Mix 5 ingredients to make a coconut rum daiquiri (classic or frozen), and learn the in's & out's of rum.
This coconut daiquiri - whether you drink it classic or frozen style - is the ultimate rum cocktail! This simple, 5 ingredient cocktail is made with white rum. It's perfect for a hot summer day, or a beautiful white holiday cocktail. Coconut and rum is a classic combination and blends together beautifully in this cocktail. And don't forget the twist with a secret ingredient...some freshly squeezed orange juice.Jump to Recipe
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Let me tell you what I love...sipping on a coconut daiquiri made with a delicious white rum and day dreaming that I'm sitting on beach. I mean come on, that's the life! Don't worry about the fact that we're dead in the middle of winter.
To get us through a long winter, you're going to need this coconut daiquiri! It's made with freshly squeezed lime and orange juice, coconut milk, and of course your favorite white rum!
This post goes along with our cocktail video series where I teach you the basics of liquor. The goal of this series is to get you more familiar with the basic in’s and out’s of common liquor (how it’s made, how to buy a bottle you’ll like, and how to make mixed drinks with it). By the end of the series, you’ll be a pro at mixing up fun and inspiring drinks in your home bar. Be sure to follow along on YouTube!
Coconut Daiquiris - Multiple Ways
What I love about this rum drink is the versatility it has! Whenever I make cocktails (you can check out all the recipes here), I love being able to use the same drink recipe for various needs. Let me show you what I mean!
You could easily make this drink during the summer, just make the frozen version in the recipe notes.
Or, you could add some beautiful sugared cranberries as a garnish and use this as a classic and timeless holiday or Christmas rum cocktail.
You could also try swapping out the white rum for some gold rum. I haven't tried this yet, but let me know how it tastes!
There are endless possibilities! Just use your creativity and imagination and you'll be off to creating amazing cocktails. Just be sure you have a few standard bar tools at home to help you with the job!
Also, if you love these glasses as much as I do, here are some similar options. These are literally my FAVORITE cocktail glasses I own. They're so fun and definitely add a bit of spice to the presentation.
And now, because I want you to be able to make your own versions of your favorite rum cocktails, I thought it would be good to do a mini dive into the world of rum. You can also check out the video where we go over all things rum!
A (super brief) History of Rum
When it comes to learning about rum, history really plays a big part in this discovery of this spirit. As it starts, sugarcane was brought over to the Caribbean through Christopher Columbus' journey to the New World. Unfortunately, during this dark time in our history, slaves were expected to do the hard work of harvesting all of the sugarcane so it could be turned into sugar and shipped/sold to Europe.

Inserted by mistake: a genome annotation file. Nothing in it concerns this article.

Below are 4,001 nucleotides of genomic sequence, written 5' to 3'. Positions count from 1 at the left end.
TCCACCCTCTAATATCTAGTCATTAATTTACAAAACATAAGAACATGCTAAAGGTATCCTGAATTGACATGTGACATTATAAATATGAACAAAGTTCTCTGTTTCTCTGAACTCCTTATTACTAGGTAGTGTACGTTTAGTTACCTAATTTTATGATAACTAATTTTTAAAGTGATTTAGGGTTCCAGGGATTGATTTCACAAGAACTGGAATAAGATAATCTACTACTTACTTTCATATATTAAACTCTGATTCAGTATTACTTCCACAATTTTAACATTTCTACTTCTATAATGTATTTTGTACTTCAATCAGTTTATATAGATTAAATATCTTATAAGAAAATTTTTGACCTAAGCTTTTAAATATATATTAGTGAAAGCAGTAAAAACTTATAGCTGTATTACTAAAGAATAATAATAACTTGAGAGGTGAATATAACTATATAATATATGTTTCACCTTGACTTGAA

Slaves were the first to discover that molasses could be fermented into alcohol. Later, people started to distill the mixture and that's how we have the rum we all know and love today.
Once rum gained popularity in America, the British caught wave of this and they put a tax on sugar, meaning rum was affected by this tax. This, along with the rise of American whiskey led to a short decline of rum. That is until the 1930s when "tiki culture" began to pop up in bars across the U.S., thanks to a popular Polynesian-themed bar in Hollywood.
What's Unique About Rum?
Essentially, rum was born from trash. Let me explain a bit more.
Rum comes from the byproducts of sugarcane. Meaning, once the sugar is made from crushing sugarcane, there are leftover sugar juices from this process that once boiled, turns into the byproduct of molasses. From there, the molasses is fermented using yeast, distilled, allowed to age, and you have rum. Pretty cool, huh?
I should also mention that rum does not only have to be made from molasses (although most rum is). The sugar in rum can also come from sugarcane juice or cane syrup depending on the type of rum.
Another fun fact about rum is that it's produced in almost every developed nation. However, according to Thrillist, these are some of the places where the world's best rum comes from:
- Barbados - One of the first places where rum was purchased.
- Philippines - Lots of sugar is grown here too. Oftentimes Filipino rum is nicely blended and is good to drink neat or on the rocks.
- Guyana - Known for their smoky flavor with hints of vanilla, honey, and spices.
- Cuba - Typically rum that's clear, a bit dry, and often with a higher proof.
With so many different countries producing rum, there are various styles, techniques, and traditions when it comes to the production process. In fact, rum is one of the most diverse spirits out there! So, let's talk a little bit about what affects rum's taste.
First off, the type of barrel the rum is aged in affects the final flavor of the spirit. Rum can age in anything from charred oak barrels, to previously used whiskey barrels, or even sherry casks.
The climate also affects the taste of rum. With much of our rum being produced in very hot climates, like the Carribbean, the liquor ages a lot quicker. This is due to the fact that much of the spirit evaporates quickly in the hot heat, leaving the spirit that's left to soak up the flavor of the barrel. The longer the spirit ages in the barrel, the heavier body and flavor the rum will have.